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Money, money, money

Real numbers, reflecting cold, hard cash, provide welcome relief from the straws in the wind that capture our attention during the “invisible primary” season when so little else is concrete, solid and measurable. In the end, the race is not always to the richest, but the first-quarter filings do illustrate some broader trends within the electorate.

First, voters are deeply engaged in this race. Together, the candidates amassed $130 million — more than four times the amount raised in the comparable period in any previous cycle for which we have records. People give money to presidential campaigns because they care, and voters are clearly invested in the 2008 contest.

Poll data also point to an engaged electorate. Almost a quarter told Pew pollsters that they have already given “a lot” of thought to the presidential candidates; 83 percent say they care “a good deal” about who wins.

Second, the filings reveal Democrats are far more interested, committed and mobilized than Republicans. Writing a check reflects unambiguous commitment, and Democrats have been much more successful at harvesting those checks than Republicans. For the first time since records have been kept, more money has been donated to Democrats than to Republicans, and it is not even close — over 60 percent of the money collected so far has gone to Democratic candidates.

Again, the public opinion data add force to the fundraising totals, painting a portrait of a Democratic base far more activated than are its GOP counterparts. Thirty-eight percent of liberal Democrats report deep engagement with the contest, compared to 24 percent of conservative Republicans.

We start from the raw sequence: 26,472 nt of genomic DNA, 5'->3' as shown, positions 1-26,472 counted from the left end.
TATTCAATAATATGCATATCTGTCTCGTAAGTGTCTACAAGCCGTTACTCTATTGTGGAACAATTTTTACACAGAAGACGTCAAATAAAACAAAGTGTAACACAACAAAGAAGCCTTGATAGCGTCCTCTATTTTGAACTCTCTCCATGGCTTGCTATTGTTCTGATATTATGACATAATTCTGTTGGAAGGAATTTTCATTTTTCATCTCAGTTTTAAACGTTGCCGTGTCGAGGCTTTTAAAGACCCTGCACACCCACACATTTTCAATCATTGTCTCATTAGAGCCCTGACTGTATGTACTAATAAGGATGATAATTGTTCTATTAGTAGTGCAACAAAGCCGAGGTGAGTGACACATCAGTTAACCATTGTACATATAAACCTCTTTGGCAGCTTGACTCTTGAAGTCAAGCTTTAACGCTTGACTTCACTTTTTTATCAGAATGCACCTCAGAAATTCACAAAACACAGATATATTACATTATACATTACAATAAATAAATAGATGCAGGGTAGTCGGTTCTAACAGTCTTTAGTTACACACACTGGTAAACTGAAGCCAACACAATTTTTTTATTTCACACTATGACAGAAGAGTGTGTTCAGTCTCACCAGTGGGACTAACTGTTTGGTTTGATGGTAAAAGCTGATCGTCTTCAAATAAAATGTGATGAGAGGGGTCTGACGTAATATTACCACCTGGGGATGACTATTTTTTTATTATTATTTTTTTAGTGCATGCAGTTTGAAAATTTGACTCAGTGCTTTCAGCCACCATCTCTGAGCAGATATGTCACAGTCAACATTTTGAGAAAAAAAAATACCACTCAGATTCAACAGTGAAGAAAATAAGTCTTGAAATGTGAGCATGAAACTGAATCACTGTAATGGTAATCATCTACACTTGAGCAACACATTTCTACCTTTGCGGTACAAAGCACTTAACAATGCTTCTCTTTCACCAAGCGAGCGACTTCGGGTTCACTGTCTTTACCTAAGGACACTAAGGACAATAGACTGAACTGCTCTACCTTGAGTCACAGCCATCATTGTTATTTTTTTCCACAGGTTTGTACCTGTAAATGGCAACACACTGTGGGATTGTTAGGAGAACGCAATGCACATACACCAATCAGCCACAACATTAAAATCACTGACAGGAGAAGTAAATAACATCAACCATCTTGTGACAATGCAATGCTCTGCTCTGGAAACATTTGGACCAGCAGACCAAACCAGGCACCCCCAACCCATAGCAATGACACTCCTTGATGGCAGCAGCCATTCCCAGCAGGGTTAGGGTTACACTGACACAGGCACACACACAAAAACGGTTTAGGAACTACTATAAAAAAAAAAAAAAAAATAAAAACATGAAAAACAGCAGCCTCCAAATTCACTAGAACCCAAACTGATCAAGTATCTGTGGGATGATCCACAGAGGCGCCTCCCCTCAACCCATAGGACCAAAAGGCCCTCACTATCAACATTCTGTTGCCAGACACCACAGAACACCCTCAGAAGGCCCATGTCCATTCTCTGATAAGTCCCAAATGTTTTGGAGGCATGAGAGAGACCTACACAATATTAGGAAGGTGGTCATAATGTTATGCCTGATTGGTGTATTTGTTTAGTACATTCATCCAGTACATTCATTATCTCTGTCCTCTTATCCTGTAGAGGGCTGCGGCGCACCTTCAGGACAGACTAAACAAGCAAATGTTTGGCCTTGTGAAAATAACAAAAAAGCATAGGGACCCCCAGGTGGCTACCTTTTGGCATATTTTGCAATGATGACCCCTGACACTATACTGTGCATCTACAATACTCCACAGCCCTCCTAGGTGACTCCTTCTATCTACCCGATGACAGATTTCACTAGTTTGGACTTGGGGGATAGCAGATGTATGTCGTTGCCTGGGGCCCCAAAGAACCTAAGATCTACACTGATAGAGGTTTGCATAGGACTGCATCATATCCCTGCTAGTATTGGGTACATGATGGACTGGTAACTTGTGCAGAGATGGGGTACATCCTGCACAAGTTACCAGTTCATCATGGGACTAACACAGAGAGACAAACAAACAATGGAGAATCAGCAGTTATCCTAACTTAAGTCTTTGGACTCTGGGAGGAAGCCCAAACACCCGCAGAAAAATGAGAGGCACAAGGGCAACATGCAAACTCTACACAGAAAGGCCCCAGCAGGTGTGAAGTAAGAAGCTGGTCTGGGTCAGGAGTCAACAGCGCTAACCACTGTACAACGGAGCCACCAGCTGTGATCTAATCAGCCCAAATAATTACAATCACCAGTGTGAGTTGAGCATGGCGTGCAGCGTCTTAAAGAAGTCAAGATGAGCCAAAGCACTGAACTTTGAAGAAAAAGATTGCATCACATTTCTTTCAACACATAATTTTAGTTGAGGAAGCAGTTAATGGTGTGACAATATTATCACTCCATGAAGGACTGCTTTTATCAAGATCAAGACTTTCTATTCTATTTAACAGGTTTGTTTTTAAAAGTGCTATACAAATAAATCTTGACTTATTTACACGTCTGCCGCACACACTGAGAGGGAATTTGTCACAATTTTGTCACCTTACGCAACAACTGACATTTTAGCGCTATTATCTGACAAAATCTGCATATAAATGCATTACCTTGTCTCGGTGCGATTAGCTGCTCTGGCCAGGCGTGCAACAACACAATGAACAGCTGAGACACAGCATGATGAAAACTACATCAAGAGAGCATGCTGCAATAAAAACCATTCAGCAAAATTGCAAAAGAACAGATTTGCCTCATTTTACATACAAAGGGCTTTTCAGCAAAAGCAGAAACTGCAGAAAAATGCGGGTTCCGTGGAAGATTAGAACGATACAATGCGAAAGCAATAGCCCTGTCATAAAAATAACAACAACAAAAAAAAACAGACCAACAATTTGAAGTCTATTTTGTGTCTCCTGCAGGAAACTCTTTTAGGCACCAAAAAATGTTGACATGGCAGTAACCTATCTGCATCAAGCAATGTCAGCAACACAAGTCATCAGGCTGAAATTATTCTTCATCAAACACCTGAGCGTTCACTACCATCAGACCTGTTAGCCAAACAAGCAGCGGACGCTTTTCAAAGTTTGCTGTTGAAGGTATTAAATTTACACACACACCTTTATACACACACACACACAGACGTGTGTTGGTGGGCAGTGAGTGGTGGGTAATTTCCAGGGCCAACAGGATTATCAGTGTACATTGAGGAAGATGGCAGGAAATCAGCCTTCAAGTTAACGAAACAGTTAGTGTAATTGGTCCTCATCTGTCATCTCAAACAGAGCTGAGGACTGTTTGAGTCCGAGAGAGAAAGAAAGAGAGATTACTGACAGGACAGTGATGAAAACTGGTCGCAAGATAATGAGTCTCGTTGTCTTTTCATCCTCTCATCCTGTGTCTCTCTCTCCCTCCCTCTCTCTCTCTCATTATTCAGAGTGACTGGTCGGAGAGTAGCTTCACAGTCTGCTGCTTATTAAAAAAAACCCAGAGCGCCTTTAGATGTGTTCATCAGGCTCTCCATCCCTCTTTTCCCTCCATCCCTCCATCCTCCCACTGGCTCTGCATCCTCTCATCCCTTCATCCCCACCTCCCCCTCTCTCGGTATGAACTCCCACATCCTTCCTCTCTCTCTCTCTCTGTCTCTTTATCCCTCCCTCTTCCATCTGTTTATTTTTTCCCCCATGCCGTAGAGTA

Third, the fundraising numbers underline Billie Holliday’s trenchant observation — “them that’s got shall get.” Candidates who had already earned substantial fame collected the vast majority of the money. The five candidates who were well-known national figures before January received over 70 percent of the dollars contributed. The other seven divided less than a third of the take. Only one of the relative unknowns reported double-digit results — Mitt Romney took in $23 million despite the fact that nearly 70 percent of voters had never heard of him, suggesting a campaign making the most of its assets.

Fourth, the $130 million in total receipts heralds the emergence of a vast new group of donors. Some 300,000 individuals contributed to the major ’08 Democrats online alone. While precise comparisons are difficult, that is twice the number of individuals who contributed over $200 million to the Bush campaign during the entire 2004 cycle. The Mellman Group and A.B. Data will soon be unveiling a major survey of progressive donors, but the campaign filings suggest a vast new pool of contributors. 

Despite all the focus on the fundraising numbers, though, they may shed less light than we think on the identity of the eventual nominee. While fundraising prowess is one indicator of political strength, historically it is not always dispositive. During the off-year, Howard Dean out-raised John Kerry, while Phil Gramm out-raised all his Republican rivals. Money buys organization and communication, but it cannot substitute for inspiring candidates or compelling stories, nor compensate for errors, out-of-sync messages or flawed strategies.

Only so much can be spent usefully in the early states, and those contests will do a great deal to determine the outcome. In 2008 there may be enough cash left over to spend in the Feb. 5 states, but that spending is unlikely to rescue a candidate who crashes and burns in Iowa, New Hampshire or Nevada.

Money may not tell the whole tale, but it does reveal some important truths about the shape of next year’s presidential contest.

Mark Mellman is president of The Mellman Group and has worked for Democratic candidates and causes since 1982. Current clients include the majority leaders of both the House and Senate.